WASHINGTON -- While the United States tells other nations to disarm, the Bush administration appears eager to take steps toward expanding our nuclear arsenal.
At the behest of the administration, the Senate has agreed to lift a 10-year-old ban on research on a new generation of low-yield nuclear weapons. Senate Democrats won a concession that congressional approval would be needed before full-scale development.
A comparable bill for a study of low-yield "mini nukes" was passed in the House. A conference committee is expected to work out a compromise between the two bills.
The Senate also agreed to continue research on the Robust Nuclear Earth Penetrator, which could explode targets protected by rock or hardened surfaces.
Republican proponents of beefing up the U.S. nuclear arsenal claim that they are essential in modern warfare to dismantle hidden chemical and biological weapons.
Sen. Carl Levin, D-Mich., the ranking Democrat on the Senate Armed Services Committee, said the proposed Penetrator could explode with as much as 70 times the force of the atomic bomb dropped on Hiroshima, Japan, toward the end of World War II.
The administration's new drive for nuclear arms is the latest example of its campaign to further scuttle our own arms control commitments, even as we urge Iran and North Korea to drop plans to join the nuclear club.
The scrapping of the anti-ballistic missile treaty was one of the forerunners of the Bush rearmament process and the dream of the hawks who are pushing for a Star Wars defense.
Sen. Edward M. Kennedy, D-Mass., expressed his worry that such nuclear weapons would eventually be used. If we build them, "we'll use" them, he warned.
Those who pushed for an end to the ban on the low-yield weapons said they could target enemies more precisely.
Sen. Lindsey Graham, R-S.C., said it is "illogical" to "stop research and development on a potential weapon that could destroy a terrorist group or prevent a rogue nation from creating a chemical-biological capacity deep underground."
Defense Secretary Donald Rumsfeld told reporters the Pentagon only wanted to consider such weapons, "nothing more, nothing less."
"It's not 'pursuing.' And it's not 'developing.' It is not 'building.' It is not 'manufacturing.' And it's not 'deploying.' And it is not 'using,"' Rumsfeld added.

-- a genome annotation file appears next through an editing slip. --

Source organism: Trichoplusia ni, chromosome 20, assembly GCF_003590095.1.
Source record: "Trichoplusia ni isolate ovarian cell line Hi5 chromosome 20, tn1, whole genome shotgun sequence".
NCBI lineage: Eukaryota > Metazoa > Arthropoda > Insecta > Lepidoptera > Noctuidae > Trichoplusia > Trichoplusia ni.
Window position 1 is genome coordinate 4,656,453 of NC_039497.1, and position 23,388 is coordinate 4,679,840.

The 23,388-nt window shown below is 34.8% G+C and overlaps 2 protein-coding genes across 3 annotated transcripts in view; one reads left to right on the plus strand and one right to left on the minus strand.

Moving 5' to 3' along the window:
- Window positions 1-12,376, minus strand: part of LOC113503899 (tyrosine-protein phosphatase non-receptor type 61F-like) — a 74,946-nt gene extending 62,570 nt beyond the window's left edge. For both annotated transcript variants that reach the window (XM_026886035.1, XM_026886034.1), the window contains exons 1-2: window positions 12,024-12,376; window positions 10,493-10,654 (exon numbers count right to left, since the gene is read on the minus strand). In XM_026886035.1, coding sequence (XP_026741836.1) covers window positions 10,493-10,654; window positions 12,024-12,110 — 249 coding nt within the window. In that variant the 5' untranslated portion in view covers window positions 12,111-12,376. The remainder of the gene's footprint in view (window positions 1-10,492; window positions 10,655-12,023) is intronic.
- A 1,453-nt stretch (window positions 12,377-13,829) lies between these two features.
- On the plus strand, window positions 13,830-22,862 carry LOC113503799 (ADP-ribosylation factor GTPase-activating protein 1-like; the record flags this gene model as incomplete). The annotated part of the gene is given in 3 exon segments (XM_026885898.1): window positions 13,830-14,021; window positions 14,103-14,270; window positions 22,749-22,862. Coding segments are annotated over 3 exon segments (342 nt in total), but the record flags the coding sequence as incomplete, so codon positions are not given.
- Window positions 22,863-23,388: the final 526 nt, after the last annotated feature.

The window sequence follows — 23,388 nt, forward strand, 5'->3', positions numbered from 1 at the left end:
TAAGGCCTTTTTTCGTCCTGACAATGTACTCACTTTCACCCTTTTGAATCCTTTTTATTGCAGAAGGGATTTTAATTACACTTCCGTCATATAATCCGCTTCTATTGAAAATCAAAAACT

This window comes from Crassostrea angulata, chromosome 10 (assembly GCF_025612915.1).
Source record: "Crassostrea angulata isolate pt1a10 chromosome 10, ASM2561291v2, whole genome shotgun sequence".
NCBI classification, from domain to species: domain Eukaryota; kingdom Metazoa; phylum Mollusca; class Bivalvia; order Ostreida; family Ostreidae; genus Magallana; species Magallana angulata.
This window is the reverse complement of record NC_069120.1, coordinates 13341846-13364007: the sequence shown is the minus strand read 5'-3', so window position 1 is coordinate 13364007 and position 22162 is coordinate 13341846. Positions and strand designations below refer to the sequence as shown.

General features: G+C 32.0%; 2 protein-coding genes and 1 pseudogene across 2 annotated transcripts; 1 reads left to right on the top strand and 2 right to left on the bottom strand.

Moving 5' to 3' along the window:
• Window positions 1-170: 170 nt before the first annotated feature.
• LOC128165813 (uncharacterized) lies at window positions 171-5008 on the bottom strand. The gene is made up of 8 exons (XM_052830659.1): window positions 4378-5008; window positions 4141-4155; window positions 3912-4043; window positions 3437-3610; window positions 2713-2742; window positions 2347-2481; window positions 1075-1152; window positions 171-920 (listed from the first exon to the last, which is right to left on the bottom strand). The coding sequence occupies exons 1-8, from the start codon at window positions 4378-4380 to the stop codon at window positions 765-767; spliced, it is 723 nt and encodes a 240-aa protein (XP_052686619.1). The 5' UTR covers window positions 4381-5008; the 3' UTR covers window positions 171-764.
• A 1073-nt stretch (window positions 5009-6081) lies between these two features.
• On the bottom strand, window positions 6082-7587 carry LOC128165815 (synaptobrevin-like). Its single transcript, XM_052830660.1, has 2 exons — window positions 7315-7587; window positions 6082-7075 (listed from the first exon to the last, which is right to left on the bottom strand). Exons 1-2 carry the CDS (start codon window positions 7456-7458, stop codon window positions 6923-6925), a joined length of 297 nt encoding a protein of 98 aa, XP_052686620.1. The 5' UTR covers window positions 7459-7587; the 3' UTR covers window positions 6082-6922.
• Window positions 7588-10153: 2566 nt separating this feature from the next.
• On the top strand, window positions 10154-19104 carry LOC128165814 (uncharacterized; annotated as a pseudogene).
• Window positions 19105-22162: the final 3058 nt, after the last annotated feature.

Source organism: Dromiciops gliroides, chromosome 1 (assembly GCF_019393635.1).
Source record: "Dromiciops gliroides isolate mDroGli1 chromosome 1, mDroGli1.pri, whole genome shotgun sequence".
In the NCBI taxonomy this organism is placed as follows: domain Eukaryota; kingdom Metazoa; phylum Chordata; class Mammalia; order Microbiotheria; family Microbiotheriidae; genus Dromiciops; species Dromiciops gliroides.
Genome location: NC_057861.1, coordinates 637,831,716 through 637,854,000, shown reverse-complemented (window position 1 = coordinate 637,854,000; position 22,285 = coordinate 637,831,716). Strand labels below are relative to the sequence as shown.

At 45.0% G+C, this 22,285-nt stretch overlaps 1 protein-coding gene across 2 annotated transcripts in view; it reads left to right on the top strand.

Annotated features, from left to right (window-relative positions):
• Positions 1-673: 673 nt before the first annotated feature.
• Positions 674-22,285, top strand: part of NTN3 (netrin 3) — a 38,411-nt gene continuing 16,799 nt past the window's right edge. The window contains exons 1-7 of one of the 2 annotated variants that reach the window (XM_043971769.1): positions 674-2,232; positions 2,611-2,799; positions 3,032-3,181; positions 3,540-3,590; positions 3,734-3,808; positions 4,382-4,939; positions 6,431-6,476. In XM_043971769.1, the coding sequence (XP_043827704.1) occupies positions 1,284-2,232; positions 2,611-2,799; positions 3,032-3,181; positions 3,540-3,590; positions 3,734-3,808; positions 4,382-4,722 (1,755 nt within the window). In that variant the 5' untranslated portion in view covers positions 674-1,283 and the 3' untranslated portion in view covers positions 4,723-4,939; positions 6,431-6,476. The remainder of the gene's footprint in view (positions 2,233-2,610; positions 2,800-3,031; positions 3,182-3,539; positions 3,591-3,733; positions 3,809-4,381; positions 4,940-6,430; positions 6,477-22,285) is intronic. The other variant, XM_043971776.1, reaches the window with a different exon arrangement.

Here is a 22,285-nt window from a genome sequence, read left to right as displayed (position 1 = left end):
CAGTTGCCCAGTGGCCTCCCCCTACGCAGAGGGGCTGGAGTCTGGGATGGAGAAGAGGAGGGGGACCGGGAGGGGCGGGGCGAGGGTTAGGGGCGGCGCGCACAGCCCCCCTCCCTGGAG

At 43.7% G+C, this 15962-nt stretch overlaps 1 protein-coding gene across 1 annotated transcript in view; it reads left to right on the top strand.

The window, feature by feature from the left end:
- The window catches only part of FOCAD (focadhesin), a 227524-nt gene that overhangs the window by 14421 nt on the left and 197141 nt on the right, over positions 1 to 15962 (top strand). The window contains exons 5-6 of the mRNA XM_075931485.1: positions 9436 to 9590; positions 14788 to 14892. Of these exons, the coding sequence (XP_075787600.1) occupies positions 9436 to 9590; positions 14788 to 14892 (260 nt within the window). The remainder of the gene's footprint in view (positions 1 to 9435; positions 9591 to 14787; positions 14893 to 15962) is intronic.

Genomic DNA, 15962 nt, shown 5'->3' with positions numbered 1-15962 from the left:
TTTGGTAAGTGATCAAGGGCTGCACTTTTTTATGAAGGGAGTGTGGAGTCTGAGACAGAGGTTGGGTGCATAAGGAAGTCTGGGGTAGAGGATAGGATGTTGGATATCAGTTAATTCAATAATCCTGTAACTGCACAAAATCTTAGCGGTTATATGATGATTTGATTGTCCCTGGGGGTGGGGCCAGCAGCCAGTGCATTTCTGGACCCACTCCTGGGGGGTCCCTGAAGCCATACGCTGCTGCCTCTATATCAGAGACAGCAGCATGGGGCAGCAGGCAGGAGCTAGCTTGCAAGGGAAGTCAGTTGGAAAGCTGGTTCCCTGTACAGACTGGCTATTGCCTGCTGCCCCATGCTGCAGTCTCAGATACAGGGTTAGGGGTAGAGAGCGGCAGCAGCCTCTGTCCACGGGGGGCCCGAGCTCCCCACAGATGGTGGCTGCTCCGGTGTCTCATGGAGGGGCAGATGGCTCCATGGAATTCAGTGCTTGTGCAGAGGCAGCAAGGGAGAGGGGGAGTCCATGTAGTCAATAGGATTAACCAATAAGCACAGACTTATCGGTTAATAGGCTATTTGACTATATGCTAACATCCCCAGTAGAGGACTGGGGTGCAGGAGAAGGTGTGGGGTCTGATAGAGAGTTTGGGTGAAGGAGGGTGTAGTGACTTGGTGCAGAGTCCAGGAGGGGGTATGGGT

Sen. Dianne Feinstein, D-Calif., scoffed at Rumsfeld's protestations.
"Just a study? Baloney," Feinstein declared. "Does anyone really believe that?" To repeal the ban "opens the door for Americans to develop nuclear weapons again," she said.
Feinstein and Kennedy both believe the development of such weapons could lead other nations to follow suit and pave the way for a nuclear war.
After years of diligent negotiations for global arms control and reduction agreements with the former Soviet Union and other nations, how can we justify reviving a nuclear arms race?
There is no way the lifting of bans on nuclear weapons -- small or large -- will make this a safer world. Why wouldn't other nations seek to follow suit? American officials have been freely doling out advice to other nations on the proper way to disarm. They should take their own advice.
The nuclear research programs are included in the Pentagon's $400.5 billion military budget. It would be great if a few billions of that bloated budget could be used for educating poor children and helping the homeless, instead of blowing it on a new generation of nuclear arms.
Mohamed ElBaradei, director general of the International Atomic Energy Agency, said eight nations possess nuclear weapons and other countries are suspected of working to acquire them.
He said that although the Nuclear Non Proliferation Treaty was passed 30 years ago, its objectives have not been achieved and thousands of nuclear weapons are still around.
The United States should set the example by continuing to rollback its own nuclear stockpile, instead of seeking new and more powerful weapons. Then we could lead the way for the world to be a less dangerous place.
Copyright 2002 by Hearst Newspapers